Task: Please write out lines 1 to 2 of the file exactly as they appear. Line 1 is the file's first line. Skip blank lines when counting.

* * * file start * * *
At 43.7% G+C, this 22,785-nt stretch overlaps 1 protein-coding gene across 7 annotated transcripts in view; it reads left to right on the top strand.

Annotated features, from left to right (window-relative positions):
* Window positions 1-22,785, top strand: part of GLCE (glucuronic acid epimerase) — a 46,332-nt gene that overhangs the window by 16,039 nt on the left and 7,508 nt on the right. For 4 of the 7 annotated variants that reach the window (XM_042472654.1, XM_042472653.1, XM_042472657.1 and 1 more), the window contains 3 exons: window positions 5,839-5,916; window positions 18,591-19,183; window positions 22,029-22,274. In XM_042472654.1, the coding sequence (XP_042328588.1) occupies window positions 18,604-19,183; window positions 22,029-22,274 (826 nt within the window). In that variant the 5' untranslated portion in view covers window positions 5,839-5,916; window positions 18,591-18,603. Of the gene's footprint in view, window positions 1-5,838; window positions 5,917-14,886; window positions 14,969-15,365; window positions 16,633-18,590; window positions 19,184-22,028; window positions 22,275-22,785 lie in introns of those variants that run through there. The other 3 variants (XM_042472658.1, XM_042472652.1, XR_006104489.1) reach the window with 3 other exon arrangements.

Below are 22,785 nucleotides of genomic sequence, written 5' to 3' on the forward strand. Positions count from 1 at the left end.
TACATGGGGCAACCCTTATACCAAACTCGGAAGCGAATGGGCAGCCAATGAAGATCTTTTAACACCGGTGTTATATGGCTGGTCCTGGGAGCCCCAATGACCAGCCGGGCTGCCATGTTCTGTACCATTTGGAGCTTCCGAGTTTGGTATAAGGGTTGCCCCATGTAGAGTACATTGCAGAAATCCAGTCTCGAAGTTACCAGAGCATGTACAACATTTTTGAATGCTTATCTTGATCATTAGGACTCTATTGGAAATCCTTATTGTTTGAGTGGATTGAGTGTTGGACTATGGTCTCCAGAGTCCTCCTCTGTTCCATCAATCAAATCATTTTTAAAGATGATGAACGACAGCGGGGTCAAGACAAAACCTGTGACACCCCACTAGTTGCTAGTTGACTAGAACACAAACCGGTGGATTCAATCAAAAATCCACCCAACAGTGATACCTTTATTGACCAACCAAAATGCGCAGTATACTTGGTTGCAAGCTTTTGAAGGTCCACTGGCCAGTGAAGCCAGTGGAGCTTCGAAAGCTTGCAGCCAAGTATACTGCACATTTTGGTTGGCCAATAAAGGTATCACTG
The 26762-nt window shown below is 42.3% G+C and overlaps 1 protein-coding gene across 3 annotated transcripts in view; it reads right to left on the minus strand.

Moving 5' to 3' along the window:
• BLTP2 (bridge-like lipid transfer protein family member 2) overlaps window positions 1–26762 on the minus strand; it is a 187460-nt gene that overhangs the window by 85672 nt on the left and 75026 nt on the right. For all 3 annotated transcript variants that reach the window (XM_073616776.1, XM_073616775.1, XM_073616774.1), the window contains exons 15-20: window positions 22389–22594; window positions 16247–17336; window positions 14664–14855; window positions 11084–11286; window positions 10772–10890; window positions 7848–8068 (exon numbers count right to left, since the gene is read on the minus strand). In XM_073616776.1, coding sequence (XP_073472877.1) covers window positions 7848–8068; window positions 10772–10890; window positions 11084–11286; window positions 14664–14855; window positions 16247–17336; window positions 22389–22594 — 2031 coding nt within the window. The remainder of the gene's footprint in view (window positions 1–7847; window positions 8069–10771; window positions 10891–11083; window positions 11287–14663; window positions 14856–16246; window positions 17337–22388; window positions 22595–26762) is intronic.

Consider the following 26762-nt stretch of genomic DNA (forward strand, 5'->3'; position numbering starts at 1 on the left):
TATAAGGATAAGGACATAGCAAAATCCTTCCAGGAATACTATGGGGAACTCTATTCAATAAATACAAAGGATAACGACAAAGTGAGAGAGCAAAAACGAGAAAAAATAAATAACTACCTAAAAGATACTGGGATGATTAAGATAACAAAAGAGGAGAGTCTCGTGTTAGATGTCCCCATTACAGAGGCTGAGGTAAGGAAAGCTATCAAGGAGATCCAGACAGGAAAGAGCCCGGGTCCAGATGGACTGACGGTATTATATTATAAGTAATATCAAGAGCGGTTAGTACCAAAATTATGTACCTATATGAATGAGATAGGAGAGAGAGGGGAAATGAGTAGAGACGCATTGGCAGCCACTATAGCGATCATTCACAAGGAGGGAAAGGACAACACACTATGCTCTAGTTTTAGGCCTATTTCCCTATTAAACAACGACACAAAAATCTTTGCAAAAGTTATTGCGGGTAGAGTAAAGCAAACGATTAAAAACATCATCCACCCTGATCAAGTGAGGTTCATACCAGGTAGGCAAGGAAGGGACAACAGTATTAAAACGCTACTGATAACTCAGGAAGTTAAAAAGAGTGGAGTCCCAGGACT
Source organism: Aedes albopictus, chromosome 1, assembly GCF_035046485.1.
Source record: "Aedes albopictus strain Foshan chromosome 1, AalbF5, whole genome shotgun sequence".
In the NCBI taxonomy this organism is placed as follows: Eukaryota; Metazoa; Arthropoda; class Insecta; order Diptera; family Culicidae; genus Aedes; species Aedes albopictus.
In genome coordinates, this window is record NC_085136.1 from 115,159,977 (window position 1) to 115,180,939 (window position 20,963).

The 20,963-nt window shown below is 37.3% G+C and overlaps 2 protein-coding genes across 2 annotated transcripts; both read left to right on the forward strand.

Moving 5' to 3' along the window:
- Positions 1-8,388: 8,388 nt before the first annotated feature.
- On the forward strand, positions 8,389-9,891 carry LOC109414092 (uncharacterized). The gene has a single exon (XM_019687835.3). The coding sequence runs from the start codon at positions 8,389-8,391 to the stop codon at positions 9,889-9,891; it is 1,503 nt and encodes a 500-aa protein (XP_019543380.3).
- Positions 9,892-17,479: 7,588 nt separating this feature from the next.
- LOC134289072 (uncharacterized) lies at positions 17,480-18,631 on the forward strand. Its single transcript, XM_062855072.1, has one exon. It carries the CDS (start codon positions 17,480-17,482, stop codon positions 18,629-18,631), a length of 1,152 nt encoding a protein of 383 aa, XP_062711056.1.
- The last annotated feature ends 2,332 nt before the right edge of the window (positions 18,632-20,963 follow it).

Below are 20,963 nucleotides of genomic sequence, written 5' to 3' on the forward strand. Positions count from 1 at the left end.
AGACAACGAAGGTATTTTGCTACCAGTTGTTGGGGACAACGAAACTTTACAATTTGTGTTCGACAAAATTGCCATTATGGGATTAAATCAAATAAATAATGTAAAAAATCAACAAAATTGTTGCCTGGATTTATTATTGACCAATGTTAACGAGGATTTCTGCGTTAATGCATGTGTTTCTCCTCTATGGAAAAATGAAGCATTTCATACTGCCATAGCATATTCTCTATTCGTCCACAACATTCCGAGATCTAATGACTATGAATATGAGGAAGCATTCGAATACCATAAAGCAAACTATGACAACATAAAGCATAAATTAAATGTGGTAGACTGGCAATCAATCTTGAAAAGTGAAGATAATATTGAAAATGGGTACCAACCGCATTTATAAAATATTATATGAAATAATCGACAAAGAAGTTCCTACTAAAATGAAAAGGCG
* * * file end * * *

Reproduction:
At 43.7% G+C, this 22,785-nt stretch overlaps 1 protein-coding gene across 7 annotated transcripts in view; it reads left to right on the top strand.

Annotated features, from left to right (window-relative positions):